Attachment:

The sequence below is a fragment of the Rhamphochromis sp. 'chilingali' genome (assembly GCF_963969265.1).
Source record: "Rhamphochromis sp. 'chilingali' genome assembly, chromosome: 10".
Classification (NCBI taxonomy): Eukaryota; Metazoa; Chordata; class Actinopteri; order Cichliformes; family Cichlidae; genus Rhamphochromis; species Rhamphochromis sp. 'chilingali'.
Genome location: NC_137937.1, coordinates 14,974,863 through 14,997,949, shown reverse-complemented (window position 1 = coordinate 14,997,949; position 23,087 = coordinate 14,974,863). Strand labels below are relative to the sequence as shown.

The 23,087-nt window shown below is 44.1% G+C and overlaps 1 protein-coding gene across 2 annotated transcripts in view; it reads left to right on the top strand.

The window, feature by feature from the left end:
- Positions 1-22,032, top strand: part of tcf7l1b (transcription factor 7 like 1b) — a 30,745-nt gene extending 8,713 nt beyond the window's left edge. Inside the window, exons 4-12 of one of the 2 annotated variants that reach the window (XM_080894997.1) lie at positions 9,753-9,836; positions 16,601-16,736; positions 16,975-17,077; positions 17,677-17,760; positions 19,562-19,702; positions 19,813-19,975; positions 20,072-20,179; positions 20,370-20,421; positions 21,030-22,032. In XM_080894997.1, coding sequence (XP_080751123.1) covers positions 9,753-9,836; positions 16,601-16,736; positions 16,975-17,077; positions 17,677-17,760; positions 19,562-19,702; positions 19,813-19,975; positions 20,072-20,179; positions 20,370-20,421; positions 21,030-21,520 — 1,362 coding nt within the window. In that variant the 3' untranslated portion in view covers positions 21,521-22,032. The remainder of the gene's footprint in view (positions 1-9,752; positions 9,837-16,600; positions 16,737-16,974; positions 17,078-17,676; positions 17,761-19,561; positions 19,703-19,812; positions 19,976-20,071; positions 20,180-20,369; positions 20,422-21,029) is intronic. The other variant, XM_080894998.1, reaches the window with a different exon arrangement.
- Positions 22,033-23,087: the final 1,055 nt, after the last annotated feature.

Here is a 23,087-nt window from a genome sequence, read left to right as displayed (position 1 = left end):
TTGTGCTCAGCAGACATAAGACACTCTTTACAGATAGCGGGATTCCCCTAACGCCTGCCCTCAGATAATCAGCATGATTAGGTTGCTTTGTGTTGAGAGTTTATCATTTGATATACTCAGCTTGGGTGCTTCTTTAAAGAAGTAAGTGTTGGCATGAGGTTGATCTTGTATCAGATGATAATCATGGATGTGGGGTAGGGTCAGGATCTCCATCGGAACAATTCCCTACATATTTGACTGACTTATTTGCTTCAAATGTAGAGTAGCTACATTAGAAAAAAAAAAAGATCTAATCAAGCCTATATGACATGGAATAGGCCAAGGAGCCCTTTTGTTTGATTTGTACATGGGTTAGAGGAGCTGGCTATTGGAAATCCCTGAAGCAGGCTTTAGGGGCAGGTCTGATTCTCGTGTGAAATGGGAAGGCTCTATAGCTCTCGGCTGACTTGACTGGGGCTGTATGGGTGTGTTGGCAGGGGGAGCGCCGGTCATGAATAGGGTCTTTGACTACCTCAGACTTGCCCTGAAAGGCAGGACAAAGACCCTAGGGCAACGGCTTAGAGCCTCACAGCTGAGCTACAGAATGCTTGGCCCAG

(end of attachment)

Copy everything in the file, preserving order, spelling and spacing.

The sequence below is a fragment of the Rhamphochromis sp. 'chilingali' genome (assembly GCF_963969265.1).
Source record: "Rhamphochromis sp. 'chilingali' genome assembly, chromosome: 10".
Classification (NCBI taxonomy): Eukaryota; Metazoa; Chordata; class Actinopteri; order Cichliformes; family Cichlidae; genus Rhamphochromis; species Rhamphochromis sp. 'chilingali'.
Genome location: NC_137937.1, coordinates 14,974,863 through 14,997,949, shown reverse-complemented (window position 1 = coordinate 14,997,949; position 23,087 = coordinate 14,974,863). Strand labels below are relative to the sequence as shown.

The 23,087-nt window shown below is 44.1% G+C and overlaps 1 protein-coding gene across 2 annotated transcripts in view; it reads left to right on the top strand.

The window, feature by feature from the left end:
- Positions 1-22,032, top strand: part of tcf7l1b (transcription factor 7 like 1b) — a 30,745-nt gene extending 8,713 nt beyond the window's left edge. Inside the window, exons 4-12 of one of the 2 annotated variants that reach the window (XM_080894997.1) lie at positions 9,753-9,836; positions 16,601-16,736; positions 16,975-17,077; positions 17,677-17,760; positions 19,562-19,702; positions 19,813-19,975; positions 20,072-20,179; positions 20,370-20,421; positions 21,030-22,032. In XM_080894997.1, coding sequence (XP_080751123.1) covers positions 9,753-9,836; positions 16,601-16,736; positions 16,975-17,077; positions 17,677-17,760; positions 19,562-19,702; positions 19,813-19,975; positions 20,072-20,179; positions 20,370-20,421; positions 21,030-21,520 — 1,362 coding nt within the window. In that variant the 3' untranslated portion in view covers positions 21,521-22,032. The remainder of the gene's footprint in view (positions 1-9,752; positions 9,837-16,600; positions 16,737-16,974; positions 17,078-17,676; positions 17,761-19,561; positions 19,703-19,812; positions 19,976-20,071; positions 20,180-20,369; positions 20,422-21,029) is intronic. The other variant, XM_080894998.1, reaches the window with a different exon arrangement.
- Positions 22,033-23,087: the final 1,055 nt, after the last annotated feature.

Here is a 23,087-nt window from a genome sequence, read left to right as displayed (position 1 = left end):
TTGTGCTCAGCAGACATAAGACACTCTTTACAGATAGCGGGATTCCCCTAACGCCTGCCCTCAGATAATCAGCATGATTAGGTTGCTTTGTGTTGAGAGTTTATCATTTGATATACTCAGCTTGGGTGCTTCTTTAAAGAAGTAAGTGTTGGCATGAGGTTGATCTTGTATCAGATGATAATCATGGATGTGGGGTAGGGTCAGGATCTCCATCGGAACAATTCCCTACATATTTGACTGACTTATTTGCTTCAAATGTAGAGTAGCTACATTAGAAAAAAAAAAAGATCTAATCAAGCCTATATGACATGGAATAGGCCAAGGAGCCCTTTTGTTTGATTTGTACATGGGTTAGAGGAGCTGGCTATTGGAAATCCCTGAAGCAGGCTTTAGGGGCAGGTCTGATTCTCGTGTGAAATGGGAAGGCTCTATAGCTCTCGGCTGACTTGACTGGGGCTGTATGGGTGTGTTGGCAGGGGGAGCGCCGGTCATGAATAGGGTCTTTGACTACCTCAGACTTGCCCTGAAAGGCAGGACAAAGACCCTAGGGCAACGGCTTAGAGCCTCACAGCTGAGCTACAGAATGCTTGGCCCAG